John Cage (image from internet)
Back in the '80s when I was living on 16th Street, I used to pass John Cage fairly regularly on 6th Avenue. He would always be trudging along with his shoulders slumped and his arms distended by two overloaded Balducci's shopping bags full of gourmet groceries, heading up to his place on 18th Street. Often, we would exchange a nod or smile, which I guess I regarded as my subtle non-invasive salute. But looking back, it seems strange that I never actually spoke to him.
Of all the thinkers, writers, artists who have presented Westernized interpretations of Eastern thought, it is John Cage's cryptic, witty, playful texts that ultimately have resonated most profoundly for many artists -- particularly painters. I think that is because what Cage was presenting was not theory or dogma, but direct experience -- the practical process of allowing each mundane occurrence to have presence in our consciousness. It is foremost a practice of the acceptance of inherent uncertainty as a fundamental premise, and as a problem solving (or dissolving) tool. It is a process, a way of regarding the world, that offers profound applications and implications, not just in the studio, but in life. And it is especially useful when one is working with a material as ephemeral as color.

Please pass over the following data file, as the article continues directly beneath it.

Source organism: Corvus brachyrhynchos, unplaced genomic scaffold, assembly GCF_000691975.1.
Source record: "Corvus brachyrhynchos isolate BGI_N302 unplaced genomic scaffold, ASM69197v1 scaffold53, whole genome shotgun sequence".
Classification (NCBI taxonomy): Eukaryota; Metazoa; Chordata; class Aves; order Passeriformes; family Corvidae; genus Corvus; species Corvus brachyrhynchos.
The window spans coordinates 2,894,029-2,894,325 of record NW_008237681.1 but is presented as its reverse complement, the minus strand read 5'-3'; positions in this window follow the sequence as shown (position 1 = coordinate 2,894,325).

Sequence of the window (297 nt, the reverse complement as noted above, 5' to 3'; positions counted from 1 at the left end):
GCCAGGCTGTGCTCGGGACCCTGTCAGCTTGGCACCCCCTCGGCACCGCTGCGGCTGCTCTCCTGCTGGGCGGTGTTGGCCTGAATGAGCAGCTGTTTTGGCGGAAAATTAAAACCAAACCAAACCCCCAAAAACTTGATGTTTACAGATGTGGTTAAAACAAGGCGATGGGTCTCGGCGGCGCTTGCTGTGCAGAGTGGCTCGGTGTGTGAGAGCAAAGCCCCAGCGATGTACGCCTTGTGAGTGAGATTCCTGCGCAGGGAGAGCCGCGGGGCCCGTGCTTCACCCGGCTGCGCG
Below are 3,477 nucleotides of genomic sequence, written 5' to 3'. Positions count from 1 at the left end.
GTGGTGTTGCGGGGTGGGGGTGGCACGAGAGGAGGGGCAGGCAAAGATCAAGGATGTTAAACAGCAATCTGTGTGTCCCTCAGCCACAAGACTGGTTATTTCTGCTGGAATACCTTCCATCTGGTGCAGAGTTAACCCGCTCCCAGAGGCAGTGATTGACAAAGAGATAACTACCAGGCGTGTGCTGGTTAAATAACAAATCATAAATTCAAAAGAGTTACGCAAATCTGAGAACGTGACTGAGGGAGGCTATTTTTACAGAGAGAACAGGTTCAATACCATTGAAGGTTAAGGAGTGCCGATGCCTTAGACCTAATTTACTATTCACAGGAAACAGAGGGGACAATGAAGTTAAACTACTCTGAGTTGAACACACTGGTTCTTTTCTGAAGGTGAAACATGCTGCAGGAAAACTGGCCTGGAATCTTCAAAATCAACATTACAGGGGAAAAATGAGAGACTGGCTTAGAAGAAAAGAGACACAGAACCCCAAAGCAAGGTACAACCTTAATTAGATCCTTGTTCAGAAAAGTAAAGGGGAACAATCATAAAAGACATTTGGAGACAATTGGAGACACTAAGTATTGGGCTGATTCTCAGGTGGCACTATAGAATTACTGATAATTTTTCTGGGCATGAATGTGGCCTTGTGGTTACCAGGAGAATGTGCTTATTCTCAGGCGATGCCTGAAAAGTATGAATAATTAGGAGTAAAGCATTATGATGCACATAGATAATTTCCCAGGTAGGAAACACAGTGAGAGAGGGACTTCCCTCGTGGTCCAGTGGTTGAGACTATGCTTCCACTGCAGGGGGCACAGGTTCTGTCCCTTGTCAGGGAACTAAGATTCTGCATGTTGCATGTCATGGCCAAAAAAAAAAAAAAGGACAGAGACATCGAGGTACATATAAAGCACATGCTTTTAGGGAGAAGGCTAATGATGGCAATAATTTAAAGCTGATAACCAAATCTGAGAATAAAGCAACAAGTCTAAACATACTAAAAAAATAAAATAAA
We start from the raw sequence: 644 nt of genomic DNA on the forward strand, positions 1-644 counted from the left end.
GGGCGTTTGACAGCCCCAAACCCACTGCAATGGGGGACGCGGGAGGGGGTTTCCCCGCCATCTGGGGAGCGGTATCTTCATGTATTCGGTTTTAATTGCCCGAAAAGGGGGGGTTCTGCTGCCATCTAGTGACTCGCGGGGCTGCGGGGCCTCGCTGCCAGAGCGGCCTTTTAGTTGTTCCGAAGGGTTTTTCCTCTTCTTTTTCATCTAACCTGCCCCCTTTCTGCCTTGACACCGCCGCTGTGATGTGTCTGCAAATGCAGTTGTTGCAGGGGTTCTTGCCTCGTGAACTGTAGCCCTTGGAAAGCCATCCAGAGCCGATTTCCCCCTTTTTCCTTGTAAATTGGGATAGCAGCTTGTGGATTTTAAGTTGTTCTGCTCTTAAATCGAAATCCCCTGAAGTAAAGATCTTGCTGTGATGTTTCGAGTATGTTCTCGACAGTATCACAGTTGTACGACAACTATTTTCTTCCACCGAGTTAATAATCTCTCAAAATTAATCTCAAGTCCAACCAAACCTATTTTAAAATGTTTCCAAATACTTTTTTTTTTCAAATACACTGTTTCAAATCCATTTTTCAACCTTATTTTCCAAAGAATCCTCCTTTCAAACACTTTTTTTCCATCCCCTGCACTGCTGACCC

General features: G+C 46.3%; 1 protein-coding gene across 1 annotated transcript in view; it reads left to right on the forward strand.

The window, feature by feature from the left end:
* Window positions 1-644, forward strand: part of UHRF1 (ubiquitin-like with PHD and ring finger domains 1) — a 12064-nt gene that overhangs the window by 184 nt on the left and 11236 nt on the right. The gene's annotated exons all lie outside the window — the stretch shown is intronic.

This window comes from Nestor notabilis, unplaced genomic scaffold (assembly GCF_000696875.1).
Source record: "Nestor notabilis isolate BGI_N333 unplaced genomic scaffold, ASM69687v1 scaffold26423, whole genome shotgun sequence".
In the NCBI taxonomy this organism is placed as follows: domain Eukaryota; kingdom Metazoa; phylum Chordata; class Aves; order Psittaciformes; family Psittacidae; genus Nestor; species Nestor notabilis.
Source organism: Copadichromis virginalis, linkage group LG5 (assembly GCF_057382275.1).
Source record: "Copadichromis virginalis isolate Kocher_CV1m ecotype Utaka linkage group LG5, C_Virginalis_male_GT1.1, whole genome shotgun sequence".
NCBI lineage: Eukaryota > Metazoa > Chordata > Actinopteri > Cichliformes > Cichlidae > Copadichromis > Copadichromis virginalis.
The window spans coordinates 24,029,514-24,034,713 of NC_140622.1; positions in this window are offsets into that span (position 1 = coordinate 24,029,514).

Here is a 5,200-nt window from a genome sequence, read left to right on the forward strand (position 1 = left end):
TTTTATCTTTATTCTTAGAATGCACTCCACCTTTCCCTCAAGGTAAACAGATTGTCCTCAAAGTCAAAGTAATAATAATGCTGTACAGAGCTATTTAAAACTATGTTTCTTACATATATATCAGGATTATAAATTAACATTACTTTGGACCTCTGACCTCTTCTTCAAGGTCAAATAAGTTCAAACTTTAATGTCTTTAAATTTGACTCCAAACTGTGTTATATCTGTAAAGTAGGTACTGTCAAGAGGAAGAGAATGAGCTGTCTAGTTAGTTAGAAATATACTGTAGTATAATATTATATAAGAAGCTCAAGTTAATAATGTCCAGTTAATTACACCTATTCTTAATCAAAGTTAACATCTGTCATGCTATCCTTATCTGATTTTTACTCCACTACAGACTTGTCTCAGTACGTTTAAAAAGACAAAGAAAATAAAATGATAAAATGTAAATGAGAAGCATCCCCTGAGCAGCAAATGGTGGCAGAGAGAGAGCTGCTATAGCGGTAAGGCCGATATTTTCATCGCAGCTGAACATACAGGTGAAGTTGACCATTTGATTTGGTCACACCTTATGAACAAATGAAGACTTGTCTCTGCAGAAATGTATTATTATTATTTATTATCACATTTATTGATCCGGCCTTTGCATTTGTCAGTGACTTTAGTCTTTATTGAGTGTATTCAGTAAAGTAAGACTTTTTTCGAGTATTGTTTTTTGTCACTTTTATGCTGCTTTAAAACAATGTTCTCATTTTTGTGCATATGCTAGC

As the art world celebrates Cage's 100th year, and at the risk of saying something when nothing would suffice, I would like to just say, "thanks John".
John Cage HV2, No 17b, monotype (image from Crown Point Press)